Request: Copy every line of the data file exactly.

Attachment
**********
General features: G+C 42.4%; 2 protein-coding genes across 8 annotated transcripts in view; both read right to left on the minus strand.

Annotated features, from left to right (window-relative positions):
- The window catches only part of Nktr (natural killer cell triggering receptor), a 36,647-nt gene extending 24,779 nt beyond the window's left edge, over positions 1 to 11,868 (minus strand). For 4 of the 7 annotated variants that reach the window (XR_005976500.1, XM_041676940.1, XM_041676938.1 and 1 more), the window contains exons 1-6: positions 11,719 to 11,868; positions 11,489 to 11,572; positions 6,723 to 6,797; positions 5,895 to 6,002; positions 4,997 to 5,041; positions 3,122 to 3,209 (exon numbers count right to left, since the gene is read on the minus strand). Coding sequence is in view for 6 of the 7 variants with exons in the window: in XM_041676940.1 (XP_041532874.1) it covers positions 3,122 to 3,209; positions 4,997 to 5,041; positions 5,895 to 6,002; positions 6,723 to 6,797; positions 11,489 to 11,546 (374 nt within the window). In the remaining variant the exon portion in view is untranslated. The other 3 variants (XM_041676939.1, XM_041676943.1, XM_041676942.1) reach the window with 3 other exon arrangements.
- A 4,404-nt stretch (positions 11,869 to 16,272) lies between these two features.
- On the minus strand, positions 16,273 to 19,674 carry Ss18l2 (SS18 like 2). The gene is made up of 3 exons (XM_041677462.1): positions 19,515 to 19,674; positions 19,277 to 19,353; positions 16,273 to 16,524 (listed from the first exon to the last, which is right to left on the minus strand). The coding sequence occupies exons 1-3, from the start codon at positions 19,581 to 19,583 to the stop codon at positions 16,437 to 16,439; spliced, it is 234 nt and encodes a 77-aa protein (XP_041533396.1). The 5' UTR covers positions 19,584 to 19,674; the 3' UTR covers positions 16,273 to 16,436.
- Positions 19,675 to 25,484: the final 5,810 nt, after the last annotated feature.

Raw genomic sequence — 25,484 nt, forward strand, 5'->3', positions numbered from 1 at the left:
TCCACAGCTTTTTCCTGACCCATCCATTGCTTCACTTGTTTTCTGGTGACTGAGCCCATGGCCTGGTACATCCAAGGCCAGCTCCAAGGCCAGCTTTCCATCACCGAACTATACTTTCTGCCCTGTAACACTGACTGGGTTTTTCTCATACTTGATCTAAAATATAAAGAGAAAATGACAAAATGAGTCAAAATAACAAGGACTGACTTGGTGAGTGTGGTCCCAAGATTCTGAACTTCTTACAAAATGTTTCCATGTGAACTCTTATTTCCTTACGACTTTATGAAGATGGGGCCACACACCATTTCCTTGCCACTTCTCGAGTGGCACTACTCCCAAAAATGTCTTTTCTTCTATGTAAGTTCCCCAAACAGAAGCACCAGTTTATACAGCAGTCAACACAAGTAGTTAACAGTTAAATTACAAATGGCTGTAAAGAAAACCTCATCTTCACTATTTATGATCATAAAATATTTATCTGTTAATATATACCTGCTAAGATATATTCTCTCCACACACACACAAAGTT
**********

General features: G+C 42.4%; 2 protein-coding genes across 8 annotated transcripts in view; both read right to left on the minus strand.

Annotated features, from left to right (window-relative positions):
- The window catches only part of Nktr (natural killer cell triggering receptor), a 36,647-nt gene extending 24,779 nt beyond the window's left edge, over positions 1 to 11,868 (minus strand). For 4 of the 7 annotated variants that reach the window (XR_005976500.1, XM_041676940.1, XM_041676938.1 and 1 more), the window contains exons 1-6: positions 11,719 to 11,868; positions 11,489 to 11,572; positions 6,723 to 6,797; positions 5,895 to 6,002; positions 4,997 to 5,041; positions 3,122 to 3,209 (exon numbers count right to left, since the gene is read on the minus strand). Coding sequence is in view for 6 of the 7 variants with exons in the window: in XM_041676940.1 (XP_041532874.1) it covers positions 3,122 to 3,209; positions 4,997 to 5,041; positions 5,895 to 6,002; positions 6,723 to 6,797; positions 11,489 to 11,546 (374 nt within the window). In the remaining variant the exon portion in view is untranslated. The other 3 variants (XM_041676939.1, XM_041676943.1, XM_041676942.1) reach the window with 3 other exon arrangements.
- A 4,404-nt stretch (positions 11,869 to 16,272) lies between these two features.
- On the minus strand, positions 16,273 to 19,674 carry Ss18l2 (SS18 like 2). The gene is made up of 3 exons (XM_041677462.1): positions 19,515 to 19,674; positions 19,277 to 19,353; positions 16,273 to 16,524 (listed from the first exon to the last, which is right to left on the minus strand). The coding sequence occupies exons 1-3, from the start codon at positions 19,581 to 19,583 to the stop codon at positions 16,437 to 16,439; spliced, it is 234 nt and encodes a 77-aa protein (XP_041533396.1). The 5' UTR covers positions 19,584 to 19,674; the 3' UTR covers positions 16,273 to 16,436.
- Positions 19,675 to 25,484: the final 5,810 nt, after the last annotated feature.

Raw genomic sequence — 25,484 nt, forward strand, 5'->3', positions numbered from 1 at the left:
TCCACAGCTTTTTCCTGACCCATCCATTGCTTCACTTGTTTTCTGGTGACTGAGCCCATGGCCTGGTACATCCAAGGCCAGCTCCAAGGCCAGCTTTCCATCACCGAACTATACTTTCTGCCCTGTAACACTGACTGGGTTTTTCTCATACTTGATCTAAAATATAAAGAGAAAATGACAAAATGAGTCAAAATAACAAGGACTGACTTGGTGAGTGTGGTCCCAAGATTCTGAACTTCTTACAAAATGTTTCCATGTGAACTCTTATTTCCTTACGACTTTATGAAGATGGGGCCACACACCATTTCCTTGCCACTTCTCGAGTGGCACTACTCCCAAAAATGTCTTTTCTTCTATGTAAGTTCCCCAAACAGAAGCACCAGTTTATACAGCAGTCAACACAAGTAGTTAACAGTTAAATTACAAATGGCTGTAAAGAAAACCTCATCTTCACTATTTATGATCATAAAATATTTATCTGTTAATATATACCTGCTAAGATATATTCTCTCCACACACACACAAAGTT